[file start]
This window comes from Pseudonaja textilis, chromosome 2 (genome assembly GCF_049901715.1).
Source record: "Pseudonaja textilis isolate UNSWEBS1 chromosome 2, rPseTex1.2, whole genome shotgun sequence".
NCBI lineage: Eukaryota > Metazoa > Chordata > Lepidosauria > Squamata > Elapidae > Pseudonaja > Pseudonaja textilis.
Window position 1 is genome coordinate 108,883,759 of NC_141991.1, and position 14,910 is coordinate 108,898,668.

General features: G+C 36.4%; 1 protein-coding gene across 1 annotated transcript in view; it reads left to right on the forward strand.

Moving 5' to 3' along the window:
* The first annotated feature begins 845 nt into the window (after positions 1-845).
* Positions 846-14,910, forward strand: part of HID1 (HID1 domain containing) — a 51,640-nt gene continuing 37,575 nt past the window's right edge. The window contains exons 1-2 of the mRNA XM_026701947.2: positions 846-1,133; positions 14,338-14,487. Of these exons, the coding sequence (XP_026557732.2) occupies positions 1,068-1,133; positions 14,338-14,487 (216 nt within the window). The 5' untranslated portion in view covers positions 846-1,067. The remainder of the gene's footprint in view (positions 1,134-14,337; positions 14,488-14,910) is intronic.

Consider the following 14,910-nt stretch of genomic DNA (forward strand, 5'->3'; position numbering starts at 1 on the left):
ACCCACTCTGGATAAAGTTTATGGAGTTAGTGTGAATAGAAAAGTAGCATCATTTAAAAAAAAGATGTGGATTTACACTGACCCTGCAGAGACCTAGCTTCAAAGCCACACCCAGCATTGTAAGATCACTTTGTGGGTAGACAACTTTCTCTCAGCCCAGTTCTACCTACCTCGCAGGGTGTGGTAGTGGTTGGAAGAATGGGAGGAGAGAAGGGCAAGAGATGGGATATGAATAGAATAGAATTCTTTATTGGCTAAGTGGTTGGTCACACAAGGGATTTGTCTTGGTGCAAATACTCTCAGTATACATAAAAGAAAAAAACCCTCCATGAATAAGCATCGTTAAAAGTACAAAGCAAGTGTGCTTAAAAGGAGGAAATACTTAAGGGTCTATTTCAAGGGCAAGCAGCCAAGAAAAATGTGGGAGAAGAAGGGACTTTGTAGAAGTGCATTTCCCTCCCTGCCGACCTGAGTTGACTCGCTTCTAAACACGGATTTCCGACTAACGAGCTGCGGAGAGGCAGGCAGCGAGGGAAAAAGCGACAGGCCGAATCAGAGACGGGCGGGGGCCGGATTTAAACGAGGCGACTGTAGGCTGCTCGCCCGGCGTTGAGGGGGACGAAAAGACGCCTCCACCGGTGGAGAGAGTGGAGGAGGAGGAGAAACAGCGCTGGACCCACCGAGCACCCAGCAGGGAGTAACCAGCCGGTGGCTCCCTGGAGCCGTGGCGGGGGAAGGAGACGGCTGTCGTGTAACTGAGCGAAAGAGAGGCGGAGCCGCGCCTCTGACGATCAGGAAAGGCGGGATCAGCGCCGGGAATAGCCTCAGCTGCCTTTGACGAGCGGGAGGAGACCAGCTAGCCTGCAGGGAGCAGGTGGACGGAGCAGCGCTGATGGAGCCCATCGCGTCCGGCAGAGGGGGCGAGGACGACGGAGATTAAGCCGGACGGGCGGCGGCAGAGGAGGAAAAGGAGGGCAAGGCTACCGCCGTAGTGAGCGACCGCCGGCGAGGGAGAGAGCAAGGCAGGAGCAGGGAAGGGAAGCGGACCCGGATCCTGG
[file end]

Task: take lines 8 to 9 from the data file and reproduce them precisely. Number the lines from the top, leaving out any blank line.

* Positions 846-14,910, forward strand: part of HID1 (HID1 domain containing) — a 51,640-nt gene continuing 37,575 nt past the window's right edge. The window contains exons 1-2 of the mRNA XM_026701947.2: positions 846-1,133; positions 14,338-14,487. Of these exons, the coding sequence (XP_026557732.2) occupies positions 1,068-1,133; positions 14,338-14,487 (216 nt within the window). The 5' untranslated portion in view covers positions 846-1,067. The remainder of the gene's footprint in view (positions 1,134-14,337; positions 14,488-14,910) is intronic.

Consider the following 14,910-nt stretch of genomic DNA (forward strand, 5'->3'; position numbering starts at 1 on the left):